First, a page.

The northern residents head north in the winter, presumably to southeast Alaska waters.  The northern resident community totals about 250 orcas.

The diets of the southern resident and northern resident communities “are the same,” Garrett explained, “but their communication and call system are entirely different.  Their is no overlap, no interaction between the two communities.”

The birth of J50, in a month when the southern residents have been seen in both the San Juans and Gulf Islands, puts the spotlight on a major decision pending in Canada.

The giant Houston-based Kinder Morgan pipeline company wants to triple the capacity of the Trans-Mountain Pipeline, which transports oil from Alberta to a refinery in Burnaby, just east of Vancouver.  The completed pipeline would carry more oil than the controversial Keystone XL pipeline designed to link Alberta oilfields to the U.S. Gulf Coast.

The enlarged Trans-Mountain Pipeline would bring oil from Alberta’s vast tar sands project to the coast for export to Asia.

If the Kinder Morgan project goes through, an estimated 30 tankers a month — up from four at the present time — would traverse Haro Strait, a middle point in habitat for the southern resident community and the marine boundary between the U.S. San Juan and Canada’s Gulf Islands.  Both countries have national parks and monuments in the islands.

A major environmental battle over Kinder Morgan is underway north of the border.

Endangered Puget Sound Orca Died While Pregnant, Scientists Learn

Ashley Ahearn, KUOW

Scientists determined this weekend that the dead orca that washed up on Vancouver Island last Thursday was pregnant when she died.

The young female was a member of the endangered southern resident killer whale families of Puget Sound.

Experts who conducted the necropsy on the whale said her fetus was between 5 and 6 feet long – about a half the length of the mother. The fetus was already decomposing, suggesting to scientists that the mother was attempting to expel her stillborn calf when she died.

Ken Balcomb is the head of the Center for Whale Research and helped conduct the necropsy.

He said the loss of a female of reproductive age is a blow – especially since the babies aren’t surviving.

“Over the last two and a half years we have not had any calves survive and of course 100 percent mortality in offspring is not good for future,” Balcomb said.

Balcomb and others believe that lack of food and high levels of pollution in the orcas bodies are to blame for the low survival rates of the young.

He said whales are now swimming one thousand miles or more in search of salmon to eat — a species that is also endangered.

“So when they don’t have a lot of food they have to metabolize their body fat, their blubber, and that’s when it starts affecting their reproductive and immune systems,” Balcomb said.

He said the dead orca, known as J32 or Rhapsody, was “not in great condition. The fat content seemed to be quite low and her blubber layer was not that thick.”

There are just 77 southern resident killer whales left.

The bodies of the orca and her fetus have been taken to Vancouver for further testing.

Baby Orca Missing In Puget Sound And Presumed Dead

A calf born this year to a resident Puget Sound orca has not been seen recently and scientists think it may have died. | rollover image for more

A calf born this year to a resident Puget Sound orca has not been seen recently and scientists think it may have died. | rollover image for more

 

By Ashley Ahearn, KUOW

Orca enthusiasts rejoiced when a newborn calf was spotted 7 weeks ago.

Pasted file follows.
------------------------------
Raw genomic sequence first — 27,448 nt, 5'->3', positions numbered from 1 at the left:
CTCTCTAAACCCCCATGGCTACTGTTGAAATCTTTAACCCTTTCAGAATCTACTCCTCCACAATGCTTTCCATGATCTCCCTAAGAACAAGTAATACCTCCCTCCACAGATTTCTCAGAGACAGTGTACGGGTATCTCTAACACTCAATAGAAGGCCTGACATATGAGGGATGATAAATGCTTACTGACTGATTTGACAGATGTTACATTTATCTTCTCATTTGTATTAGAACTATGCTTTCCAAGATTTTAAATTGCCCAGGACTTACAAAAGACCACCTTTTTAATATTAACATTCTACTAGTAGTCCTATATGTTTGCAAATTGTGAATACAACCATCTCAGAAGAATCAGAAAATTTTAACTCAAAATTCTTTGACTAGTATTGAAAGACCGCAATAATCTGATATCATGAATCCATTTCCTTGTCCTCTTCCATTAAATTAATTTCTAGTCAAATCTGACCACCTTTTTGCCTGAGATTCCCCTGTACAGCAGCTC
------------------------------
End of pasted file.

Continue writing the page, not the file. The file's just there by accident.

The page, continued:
But as of Tuesday morning, the endangered killer whale calf has not been seen.

L120 was the first calf born in the past 2 years. The calf’s mother was spotted three times since Friday. Her baby was nowhere to be seen.

Orca experts believe the calf is dead, though no carcass has been found and it’s unclear how it died.

Orcas in Puget Sound are known to have high levels of toxic agents in their bodies. The pollution can be transferred from mothers to their offspring during gestation and while nursing.

Lack of food is another potential cause of death. Southern Resident killer whales rely on chinook salmon, which are also endangered.

There are now just 78 resident orcas left. That’s about how many there were back in 2005 when the animals were first put on the endangered species list.

Orca calf born to Puget Sound resident L pod

(Photo: Capt. James Maya / Maya’s Westside Whale Charters)

(Photo: Capt. James Maya / Maya’s Westside Whale Charters)

 

Susan Wyatt, KING 5 News, September 7, 2014

The Center for Whale Research is celebrating the birth of an orca calf in the Salish Sea, the first one since 2012.

The proud mother is 23-year-old L86, and this is her second calf. The newborn has been designated L120.

The birth is sorely needed in the Southern Resident Community population, Michael Harris, Executive Director of the PWWA, said in a press release. Their numbers had just dipped to 78, the lowest count in over a decade.

Meanwhile, the Northern Resident Community of British Columbia have steadily increased in numbers, and transient or marine mammal-eating orcas seem to be thriving in the Sound and Straits.

Yet the Southerns continue to struggle to recover, Harris said. Researchers attribute the problem to lack of prey, primarily their preferred diet of wild Chinook salmon.

A Pacific Whale Watch Association crew was the first to snap and post the baby photos.

“We wouldn’t have known about it, but heard from David Elifritt out on the water that L86 had a new calf, and then ran into them,” said Capt. Jim Maya of Maya’s Westside Whale Charters on San Juan Island. “What a thrill to be there at the right time in the right place. Everyone on board was so excited. I’ve never seen a calf born, but it’s always a thrill to be there the day a new calf was discovered.”

“I remember someone saw a shot of L86 breaching back in June and word got out that she had a little ‘baby bump,'” explains Michael Harris, Executive Director of the PWWA. “This is great news. But every time a baby’s born, we’re careful not to pass out the cigars too soon. Infant mortality is really high among wild orcas, especially these Southern Residents. This little whale has a tough road ahead. Every birth is exciting, but we’ll be especially thrilled and relieved to see L120 rolling back into the Sound and Straits next summer.”

Feds accept petition on captive orca Lolita

Source: The Herald, Associated Press

SEATTLE — The federal government has agreed to accept a petition that asked to have captive killer whale Lolita included in the endangered species listing for Puget Sound orcas.

Lolita was captured from that whale population in 1970 and is now at the Miami Seaquarium.

Her fellow orcas spend most of their time in Western Washington and British Columbia waters. Lolita is a member of the L pod, or family.

The National Marine Fisheries Service has listed these southern resident orcas as endangered since 2005. The wild population currently numbers 84.

People for the Ethical Treatment of Animals, which is working with other animal rights groups to have Lolita freed from captivity, filed this petition.

The decision announced Wednesday will add Lolita to a current review of the status of Puget Sound orcas as an endangered species.